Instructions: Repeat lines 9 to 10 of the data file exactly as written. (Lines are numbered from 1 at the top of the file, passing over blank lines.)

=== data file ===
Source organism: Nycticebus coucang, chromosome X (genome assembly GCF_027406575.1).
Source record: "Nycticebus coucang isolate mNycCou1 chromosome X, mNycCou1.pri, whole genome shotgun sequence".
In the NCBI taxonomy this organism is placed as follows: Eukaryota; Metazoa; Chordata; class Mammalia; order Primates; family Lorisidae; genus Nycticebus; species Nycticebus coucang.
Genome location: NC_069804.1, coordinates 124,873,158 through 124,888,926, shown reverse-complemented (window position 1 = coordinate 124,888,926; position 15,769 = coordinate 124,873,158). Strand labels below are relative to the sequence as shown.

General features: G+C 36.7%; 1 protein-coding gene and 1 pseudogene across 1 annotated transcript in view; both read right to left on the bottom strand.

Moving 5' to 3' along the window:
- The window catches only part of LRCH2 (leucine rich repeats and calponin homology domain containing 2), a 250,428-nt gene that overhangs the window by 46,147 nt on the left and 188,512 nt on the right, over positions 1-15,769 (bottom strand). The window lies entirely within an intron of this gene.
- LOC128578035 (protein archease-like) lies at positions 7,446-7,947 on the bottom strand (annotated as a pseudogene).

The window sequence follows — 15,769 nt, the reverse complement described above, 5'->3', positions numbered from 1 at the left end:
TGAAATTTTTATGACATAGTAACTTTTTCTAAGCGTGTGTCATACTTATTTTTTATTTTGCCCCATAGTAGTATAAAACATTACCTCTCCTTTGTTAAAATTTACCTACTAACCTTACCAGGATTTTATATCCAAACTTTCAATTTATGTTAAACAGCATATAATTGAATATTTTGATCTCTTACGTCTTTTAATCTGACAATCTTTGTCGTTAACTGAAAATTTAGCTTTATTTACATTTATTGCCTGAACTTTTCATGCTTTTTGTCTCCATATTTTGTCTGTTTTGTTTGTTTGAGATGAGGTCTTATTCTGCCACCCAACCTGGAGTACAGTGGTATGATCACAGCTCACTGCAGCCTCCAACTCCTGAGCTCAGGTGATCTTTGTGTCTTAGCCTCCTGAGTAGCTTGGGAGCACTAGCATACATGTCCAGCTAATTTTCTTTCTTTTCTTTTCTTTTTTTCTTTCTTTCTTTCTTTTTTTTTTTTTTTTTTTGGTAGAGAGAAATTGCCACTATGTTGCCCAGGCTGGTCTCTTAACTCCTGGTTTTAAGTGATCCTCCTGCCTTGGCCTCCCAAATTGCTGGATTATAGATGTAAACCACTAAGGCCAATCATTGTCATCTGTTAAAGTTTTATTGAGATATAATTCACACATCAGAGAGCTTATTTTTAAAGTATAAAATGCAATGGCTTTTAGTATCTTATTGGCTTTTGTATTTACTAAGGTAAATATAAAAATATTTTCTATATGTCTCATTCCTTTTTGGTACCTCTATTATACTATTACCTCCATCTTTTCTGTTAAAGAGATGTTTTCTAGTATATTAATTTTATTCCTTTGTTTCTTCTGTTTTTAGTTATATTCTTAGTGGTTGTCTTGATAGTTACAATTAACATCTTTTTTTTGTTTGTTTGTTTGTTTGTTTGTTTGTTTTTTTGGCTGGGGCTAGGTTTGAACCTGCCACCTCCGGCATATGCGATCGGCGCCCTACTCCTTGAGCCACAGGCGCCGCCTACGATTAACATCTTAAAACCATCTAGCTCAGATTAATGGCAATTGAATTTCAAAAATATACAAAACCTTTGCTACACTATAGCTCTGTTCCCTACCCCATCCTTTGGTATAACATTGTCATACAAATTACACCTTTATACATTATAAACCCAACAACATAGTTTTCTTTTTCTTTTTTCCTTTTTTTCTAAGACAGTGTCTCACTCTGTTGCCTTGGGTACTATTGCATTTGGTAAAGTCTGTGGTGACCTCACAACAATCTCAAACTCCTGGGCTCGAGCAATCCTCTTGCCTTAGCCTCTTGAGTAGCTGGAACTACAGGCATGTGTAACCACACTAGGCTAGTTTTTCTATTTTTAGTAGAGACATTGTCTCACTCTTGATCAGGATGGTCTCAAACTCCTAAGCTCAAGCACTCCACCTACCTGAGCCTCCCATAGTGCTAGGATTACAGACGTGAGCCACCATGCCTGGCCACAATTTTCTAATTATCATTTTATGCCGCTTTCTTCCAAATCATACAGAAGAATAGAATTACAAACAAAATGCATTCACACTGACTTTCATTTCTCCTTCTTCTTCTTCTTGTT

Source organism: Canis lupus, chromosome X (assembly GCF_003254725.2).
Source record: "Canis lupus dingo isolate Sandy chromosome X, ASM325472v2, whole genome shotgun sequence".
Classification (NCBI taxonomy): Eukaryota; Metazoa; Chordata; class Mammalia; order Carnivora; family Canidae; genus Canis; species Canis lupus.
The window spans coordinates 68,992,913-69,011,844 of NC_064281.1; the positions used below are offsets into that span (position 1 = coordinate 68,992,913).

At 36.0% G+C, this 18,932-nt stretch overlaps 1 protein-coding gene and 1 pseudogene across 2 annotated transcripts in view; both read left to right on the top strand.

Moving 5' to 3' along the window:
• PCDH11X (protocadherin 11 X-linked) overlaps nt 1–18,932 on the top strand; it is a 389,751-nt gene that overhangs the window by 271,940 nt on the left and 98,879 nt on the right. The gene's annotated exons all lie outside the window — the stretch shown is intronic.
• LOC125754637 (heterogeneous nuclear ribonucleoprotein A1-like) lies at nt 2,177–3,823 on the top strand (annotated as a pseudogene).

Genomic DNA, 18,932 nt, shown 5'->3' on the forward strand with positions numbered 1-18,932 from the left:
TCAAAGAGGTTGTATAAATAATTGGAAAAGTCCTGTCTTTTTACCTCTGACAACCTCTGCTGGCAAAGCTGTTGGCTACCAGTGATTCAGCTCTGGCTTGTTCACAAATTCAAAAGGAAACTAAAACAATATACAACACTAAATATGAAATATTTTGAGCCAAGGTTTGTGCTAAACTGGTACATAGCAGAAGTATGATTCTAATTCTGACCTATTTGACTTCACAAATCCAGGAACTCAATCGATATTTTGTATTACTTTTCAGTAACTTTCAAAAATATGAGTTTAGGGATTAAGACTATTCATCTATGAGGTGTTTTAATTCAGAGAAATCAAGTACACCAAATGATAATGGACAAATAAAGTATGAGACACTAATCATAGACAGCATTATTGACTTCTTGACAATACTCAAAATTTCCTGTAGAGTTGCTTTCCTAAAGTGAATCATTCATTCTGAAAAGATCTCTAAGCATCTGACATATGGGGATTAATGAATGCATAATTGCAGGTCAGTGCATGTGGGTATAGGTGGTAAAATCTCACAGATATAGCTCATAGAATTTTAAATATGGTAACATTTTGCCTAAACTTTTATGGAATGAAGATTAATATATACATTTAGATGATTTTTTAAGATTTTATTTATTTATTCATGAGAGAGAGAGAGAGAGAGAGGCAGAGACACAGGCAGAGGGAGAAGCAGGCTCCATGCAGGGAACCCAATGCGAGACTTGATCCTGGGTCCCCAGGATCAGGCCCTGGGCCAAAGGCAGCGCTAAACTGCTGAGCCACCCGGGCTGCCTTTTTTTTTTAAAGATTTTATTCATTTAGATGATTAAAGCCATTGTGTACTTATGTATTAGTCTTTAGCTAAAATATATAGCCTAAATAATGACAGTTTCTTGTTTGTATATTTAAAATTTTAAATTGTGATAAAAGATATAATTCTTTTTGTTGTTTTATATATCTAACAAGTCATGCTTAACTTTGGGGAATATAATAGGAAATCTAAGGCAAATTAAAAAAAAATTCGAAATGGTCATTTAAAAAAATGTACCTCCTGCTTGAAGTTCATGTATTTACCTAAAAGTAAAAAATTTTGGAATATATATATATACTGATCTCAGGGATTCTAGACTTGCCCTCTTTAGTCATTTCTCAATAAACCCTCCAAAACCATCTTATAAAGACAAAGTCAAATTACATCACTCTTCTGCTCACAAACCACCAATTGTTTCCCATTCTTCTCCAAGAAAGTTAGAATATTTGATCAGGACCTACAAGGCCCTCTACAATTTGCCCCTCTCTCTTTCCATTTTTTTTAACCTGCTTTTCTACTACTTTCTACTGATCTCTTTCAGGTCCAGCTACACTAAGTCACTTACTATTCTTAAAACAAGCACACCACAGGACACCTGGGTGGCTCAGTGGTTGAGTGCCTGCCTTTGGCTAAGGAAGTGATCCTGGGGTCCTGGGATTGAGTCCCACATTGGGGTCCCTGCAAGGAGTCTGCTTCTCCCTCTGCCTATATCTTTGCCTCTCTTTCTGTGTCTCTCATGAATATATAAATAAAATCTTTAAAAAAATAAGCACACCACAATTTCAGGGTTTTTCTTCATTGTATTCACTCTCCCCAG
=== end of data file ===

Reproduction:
The window sequence follows — 15,769 nt, the reverse complement described above, 5'->3', positions numbered from 1 at the left end:
TGAAATTTTTATGACATAGTAACTTTTTCTAAGCGTGTGTCATACTTATTTTTTATTTTGCCCCATAGTAGTATAAAACATTACCTCTCCTTTGTTAAAATTTACCTACTAACCTTACCAGGATTTTATATCCAAACTTTCAATTTATGTTAAACAGCATATAATTGAATATTTTGATCTCTTACGTCTTTTAATCTGACAATCTTTGTCGTTAACTGAAAATTTAGCTTTATTTACATTTATTGCCTGAACTTTTCATGCTTTTTGTCTCCATATTTTGTCTGTTTTGTTTGTTTGAGATGAGGTCTTATTCTGCCACCCAACCTGGAGTACAGTGGTATGATCACAGCTCACTGCAGCCTCCAACTCCTGAGCTCAGGTGATCTTTGTGTCTTAGCCTCCTGAGTAGCTTGGGAGCACTAGCATACATGTCCAGCTAATTTTCTTTCTTTTCTTTTCTTTTTTTCTTTCTTTCTTTCTTTTTTTTTTTTTTTTTTTGGTAGAGAGAAATTGCCACTATGTTGCCCAGGCTGGTCTCTTAACTCCTGGTTTTAAGTGATCCTCCTGCCTTGGCCTCCCAAATTGCTGGATTATAGATGTAAACCACTAAGGCCAATCATTGTCATCTGTTAAAGTTTTATTGAGATATAATTCACACATCAGAGAGCTTATTTTTAAAGTATAAAATGCAATGGCTTTTAGTATCTTATTGGCTTTTGTATTTACTAAGGTAAATATAAAAATATTTTCTATATGTCTCATTCCTTTTTGGTACCTCTATTATACTATTACCTCCATCTTTTCTGTTAAAGAGATGTTTTCTAGTATATTAATTTTATTCCTTTGTTTCTTCTGTTTTTAGTTATATTCTTAGTGGTTGTCTTGATAGTTACAATTAACATCTTTTTTTTGTTTGTTTGTTTGTTTGTTTGTTTGTTTTTTTGGCTGGGGCTAGGTTTGAACCTGCCACCTCCGGCATATGCGATCGGCGCCCTACTCCTTGAGCCACAGGCGCCGCCTACGATTAACATCTTAAAACCATCTAGCTCAGATTAATGGCAATTGAATTTCAAAAATATACAAAACCTTTGCTACACTATAGCTCTGTTCCCTACCCCATCCTTTGGTATAACATTGTCATACAAATTACACCTTTATACATTATAAACCCAACAACATAGTTTTCTTTTTCTTTTTTCCTTTTTTTCTAAGACAGTGTCTCACTCTGTTGCCTTGGGTACTATTGCATTTGGTAAAGTCTGTGGTGACCTCACAACAATCTCAAACTCCTGGGCTCGAGCAATCCTCTTGCCTTAGCCTCTTGAGTAGCTGGAACTACAGGCATGTGTAACCACACTAGGCTAGTTTTTCTATTTTTAGTAGAGACATTGTCTCACTCTTGATCAGGATGGTCTCAAACTCCTAAGCTCAAGCACTCCACCTACCTGAGCCTCCCATAGTGCTAGGATTACAGACGTGAGCCACCATGCCTGGCCACAATTTTCTAATTATCATTTTATGCCGCTTTCTTCCAAATCATACAGAAGAATAGAATTACAAACAAAATGCATTCACACTGACTTTCATTTCTCCTTCTTCTTCTTCTTGTT